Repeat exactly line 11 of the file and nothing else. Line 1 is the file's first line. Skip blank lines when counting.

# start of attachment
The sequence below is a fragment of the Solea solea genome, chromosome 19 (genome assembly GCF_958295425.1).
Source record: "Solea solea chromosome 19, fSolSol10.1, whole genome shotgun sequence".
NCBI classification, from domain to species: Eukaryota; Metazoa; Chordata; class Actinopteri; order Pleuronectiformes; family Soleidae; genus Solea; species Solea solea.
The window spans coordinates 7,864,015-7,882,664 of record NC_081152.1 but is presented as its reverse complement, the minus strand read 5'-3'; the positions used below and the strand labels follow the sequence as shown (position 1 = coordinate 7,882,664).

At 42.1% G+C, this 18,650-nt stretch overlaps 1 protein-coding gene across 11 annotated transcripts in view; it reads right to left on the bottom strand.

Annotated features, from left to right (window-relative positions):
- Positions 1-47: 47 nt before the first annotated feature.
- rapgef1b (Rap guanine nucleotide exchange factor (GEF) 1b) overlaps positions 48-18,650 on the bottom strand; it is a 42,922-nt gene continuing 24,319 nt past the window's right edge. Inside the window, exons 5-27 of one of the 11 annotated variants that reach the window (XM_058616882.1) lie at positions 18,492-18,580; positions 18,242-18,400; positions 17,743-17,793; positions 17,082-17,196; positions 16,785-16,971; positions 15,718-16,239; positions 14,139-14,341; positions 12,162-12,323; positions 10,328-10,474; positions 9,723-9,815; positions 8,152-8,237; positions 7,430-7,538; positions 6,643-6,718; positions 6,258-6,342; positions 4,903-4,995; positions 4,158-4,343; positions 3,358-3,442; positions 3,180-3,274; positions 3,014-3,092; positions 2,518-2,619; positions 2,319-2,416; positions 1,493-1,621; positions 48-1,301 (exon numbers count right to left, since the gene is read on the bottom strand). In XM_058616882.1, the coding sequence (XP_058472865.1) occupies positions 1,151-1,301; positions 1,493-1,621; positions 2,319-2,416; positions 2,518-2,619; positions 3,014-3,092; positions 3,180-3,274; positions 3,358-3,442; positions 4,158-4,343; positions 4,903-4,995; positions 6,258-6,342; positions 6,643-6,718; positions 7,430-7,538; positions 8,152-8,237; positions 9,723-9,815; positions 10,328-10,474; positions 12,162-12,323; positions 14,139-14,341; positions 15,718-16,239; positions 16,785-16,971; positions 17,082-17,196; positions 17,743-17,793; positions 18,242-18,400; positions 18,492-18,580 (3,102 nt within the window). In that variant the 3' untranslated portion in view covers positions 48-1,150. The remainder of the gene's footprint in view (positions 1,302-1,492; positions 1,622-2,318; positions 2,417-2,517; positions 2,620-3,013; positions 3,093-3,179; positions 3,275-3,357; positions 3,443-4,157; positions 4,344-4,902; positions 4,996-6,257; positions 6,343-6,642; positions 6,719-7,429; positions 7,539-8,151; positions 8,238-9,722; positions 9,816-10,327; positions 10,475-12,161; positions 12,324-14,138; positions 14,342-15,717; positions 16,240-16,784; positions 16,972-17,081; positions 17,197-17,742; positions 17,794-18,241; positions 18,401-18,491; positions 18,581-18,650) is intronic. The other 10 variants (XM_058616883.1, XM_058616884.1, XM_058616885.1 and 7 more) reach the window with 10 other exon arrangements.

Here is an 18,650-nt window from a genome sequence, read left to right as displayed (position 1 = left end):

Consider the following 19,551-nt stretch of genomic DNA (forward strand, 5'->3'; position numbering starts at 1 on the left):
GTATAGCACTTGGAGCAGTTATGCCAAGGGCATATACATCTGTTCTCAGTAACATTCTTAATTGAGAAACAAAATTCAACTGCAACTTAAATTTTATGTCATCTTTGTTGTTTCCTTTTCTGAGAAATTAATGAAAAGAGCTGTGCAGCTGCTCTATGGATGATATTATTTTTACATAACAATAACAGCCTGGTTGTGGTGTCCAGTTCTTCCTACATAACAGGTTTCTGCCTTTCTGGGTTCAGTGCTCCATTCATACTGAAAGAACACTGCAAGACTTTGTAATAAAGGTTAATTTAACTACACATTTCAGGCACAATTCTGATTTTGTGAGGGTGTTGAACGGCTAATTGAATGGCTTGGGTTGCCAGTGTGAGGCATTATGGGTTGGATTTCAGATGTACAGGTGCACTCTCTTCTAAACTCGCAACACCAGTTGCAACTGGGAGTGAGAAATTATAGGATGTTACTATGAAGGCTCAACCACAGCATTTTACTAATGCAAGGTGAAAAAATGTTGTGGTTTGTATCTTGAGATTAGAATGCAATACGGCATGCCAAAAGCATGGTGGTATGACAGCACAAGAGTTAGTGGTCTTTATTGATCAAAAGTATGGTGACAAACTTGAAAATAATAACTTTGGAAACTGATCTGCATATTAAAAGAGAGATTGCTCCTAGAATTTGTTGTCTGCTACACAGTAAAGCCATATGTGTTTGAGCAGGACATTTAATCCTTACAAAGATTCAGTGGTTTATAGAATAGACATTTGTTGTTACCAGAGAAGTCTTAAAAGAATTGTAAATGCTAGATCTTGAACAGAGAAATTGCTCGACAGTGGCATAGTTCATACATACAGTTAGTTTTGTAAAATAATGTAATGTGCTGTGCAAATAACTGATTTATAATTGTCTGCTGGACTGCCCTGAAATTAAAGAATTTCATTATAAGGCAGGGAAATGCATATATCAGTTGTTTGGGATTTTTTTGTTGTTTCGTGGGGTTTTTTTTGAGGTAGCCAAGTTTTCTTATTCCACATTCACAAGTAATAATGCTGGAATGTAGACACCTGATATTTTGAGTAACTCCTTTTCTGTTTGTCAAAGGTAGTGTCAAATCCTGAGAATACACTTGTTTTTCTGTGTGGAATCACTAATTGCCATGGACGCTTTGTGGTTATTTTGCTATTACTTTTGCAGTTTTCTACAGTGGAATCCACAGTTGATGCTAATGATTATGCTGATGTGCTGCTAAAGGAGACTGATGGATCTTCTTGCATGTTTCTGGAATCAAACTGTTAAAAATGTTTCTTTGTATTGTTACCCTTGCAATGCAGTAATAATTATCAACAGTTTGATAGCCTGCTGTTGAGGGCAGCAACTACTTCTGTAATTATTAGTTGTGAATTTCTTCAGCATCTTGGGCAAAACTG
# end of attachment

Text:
GTATAGCACTTGGAGCAGTTATGCCAAGGGCATATACATCTGTTCTCAGTAACATTCTTAATTGAGAAACAAAATTCAACTGCAACTTAAATTTTATGTCATCTTTGTTGTTTCCTTTTCTGAGAAATTAATGAAAAGAGCTGTGCAGCTGCTCTATGGATGATATTATTTTTACATAACAATAACAGCCTGGTTGTGGTGTCCAGTTCTTCCTACATAACAGGTTTCTGCCTTTCTGGGTTCAGTGCTCCATTCATACTGAAAGAACACTGCAAGACTTTGTAATAAAGGTTAATTTAACTACACATTTCAGGCACAATTCTGATTTTGTGAGGGTGTTGAACGGCTAATTGAATGGCTTGGGTTGCCAGTGTGAGGCATTATGGGTTGGATTTCAGATGTACAGGTGCACTCTCTTCTAAACTCGCAACACCAGTTGCAACTGGGAGTGAGAAATTATAGGATGTTACTATGAAGGCTCAACCACAGCATTTTACTAATGCAAGGTGAAAAAATGTTGTGGTTTGTATCTTGAGATTAGAATGCAATACGGCATGCCAAAAGCATGGTGGTATGACAGCACAAGAGTTAGTGGTCTTTATTGATCAAAAGTATGGTGACAAACTTGAAAATAATAACTTTGGAAACTGATCTGCATATTAAAAGAGAGATTGCTCCTAGAATTTGTTGTCTGCTACACAGTAAAGCCATATGTGTTTGAGCAGGACATTTAATCCTTACAAAGATTCAGTGGTTTATAGAATAGACATTTGTTGTTACCAGAGAAGTCTTAAAAGAATTGTAAATGCTAGATCTTGAACAGAGAAATTGCTCGACAGTGGCATAGTTCATACATACAGTTAGTTTTGTAAAATAATGTAATGTGCTGTGCAAATAACTGATTTATAATTGTCTGCTGGACTGCCCTGAAATTAAAGAATTTCATTATAAGGCAGGGAAATGCATATATCAGTTGTTTGGGATTTTTTTGTTGTTTCGTGGGGTTTTTTTTGAGGTAGCCAAGTTTTCTTATTCCACATTCACAAGTAATAATGCTGGAATGTAGACACCTGATATTTTGAGTAACTCCTTTTCTGTTTGTCAAAGGTAGTGTCAAATCCTGAGAATACACTTGTTTTTCTGTGTGGAATCACTAATTGCCATGGACGCTTTGTGGTTATTTTGCTATTACTTTTGCAGTTTTCTACAGTGGAATCCACAGTTGATGCTAATGATTATGCTGATGTGCTGCTAAAGGAGACTGATGGATCTTCTTGCATGTTTCTGGAATCAAACTGTTAAAAATGTTTCTTTGTATTGTTACCCTTGCAATGCAGTAATAATTATCAACAGTTTGATAGCCTGCTGTTGAGGGCAGCAACTACTTCTGTAATTATTAGTTGTGAATTTCTTCAGCATCTTGGGCAAAACTG